Seeing them, I imagine some remarkable bracelets that are stacked beads like this, giant oddly shaped peyote stitch, or just stacked and couched beads sewn down to a cloth.  I can imagine a crazy folded skirt, with pleats sewn up like this to add texture.  I can also see these used as a roller in ink, to make mono prints.

Their texture is impressive.  And the shock between the dark green leaves and the light colored stamens (or sprouts?) is quite striking as well.  It says, “Come land on me, butterflies and bees, I’m full of nectar.”

It wasn’t just one of these but about 10 planted on the corner of a corner lot.  I’d seen them without the blooms, and wasn’t impressed, but with these accents in late spring, I can understand why the owner planted them.



Light on sidewalk cast by reflection on newspaper stand

Years ago I noticed something that I dubbed “Urban Auroras.”

They are the shadows or reflections of reflective objects that cast a glow, curvy and distorted like the waves of a real aurora, by way of, and across the urban landscape.

This photo is of a small, yet vibrant example.

It was cast by a newspaper stand and in person was purple and green and pink.


If wishes were fishes, the sea would be full.

In one of my classes at SAIC, we talked about how Fear and Desire play into the design process, and about how we encounter they shape our experiences, particularly in the Urban Built Environment.  The culminating project for that class was to create an object or process that would shape the interactions of people in the city using the tension between what we Desire and what we Fear.

My project was a meditation on how alienated and uncomfortable it can feel to walk around in a city, like Chicago, which doesn’t have prolific park benches because they can allow homeless people or other transients to occupy space.  The side effect is that neither can people who are walking through the city sit down and enjoy the wonders of urban living.

It was a modular garment that could serve as a jacket, an umbrella, or a geodesic-dome tent depending on how many people or pieces you had with you.  It required no carrying case, since it was itself a wearable object, but would allow the wearer to create a sacred nest in the heart of the city by encouraging interaction with other people, and allowing the wearer to build a refuge using his clothing.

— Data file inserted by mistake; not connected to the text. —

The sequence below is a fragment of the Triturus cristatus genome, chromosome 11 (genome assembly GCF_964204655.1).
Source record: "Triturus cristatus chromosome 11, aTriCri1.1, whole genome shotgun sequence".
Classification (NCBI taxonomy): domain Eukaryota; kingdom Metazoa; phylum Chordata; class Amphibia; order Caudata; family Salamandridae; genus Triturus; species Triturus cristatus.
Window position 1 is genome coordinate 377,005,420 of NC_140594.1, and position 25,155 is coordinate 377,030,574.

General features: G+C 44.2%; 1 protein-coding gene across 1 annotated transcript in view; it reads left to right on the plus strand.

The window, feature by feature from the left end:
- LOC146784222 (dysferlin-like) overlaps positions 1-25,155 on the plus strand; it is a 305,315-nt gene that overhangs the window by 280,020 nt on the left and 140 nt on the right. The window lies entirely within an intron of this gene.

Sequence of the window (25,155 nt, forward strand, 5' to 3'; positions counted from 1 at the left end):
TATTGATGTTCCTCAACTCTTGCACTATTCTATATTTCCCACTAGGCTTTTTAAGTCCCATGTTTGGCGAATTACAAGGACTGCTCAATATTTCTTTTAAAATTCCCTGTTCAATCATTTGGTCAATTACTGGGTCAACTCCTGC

In Europe, there are more benches, and there are pedestrian pathways where people picnic.  One of the projects that I considered while living in Spain was to photograph and interview people sitting on different park benches.  In the end I was both too busy and too shy, but maybe one day I’ll go back and do it.  Though at this point someone made a movie with a similar theme, so maybe it isn’t such an original idea anymore.  But putting together a book of photos and stories might have some strengths of its own that wouldn’t be the same as the cinematic version.

Meandering along, today during my morning perusal of various internet founts, I discovered a modern convenience which pushes and pulls along that interface between fear and desire.  It is a map-app called Serendipitor.  In it you ask for directions to someplace and at each turn it gives you a task to do which makes your walk more interesting by forcing you to interact with people or go off your usual beaten path to see a different street going the long way.

All of this talk about fear and desire has sprung forth from a realization I had the other day while talking about what I want and running smack into a barrier: at the moment I have a lot of real fears and not many tangible desires.  It makes decision-making very difficult.

It’s time to give what I want some more tangible form, so today I’m meditating on some concrete things to wish for.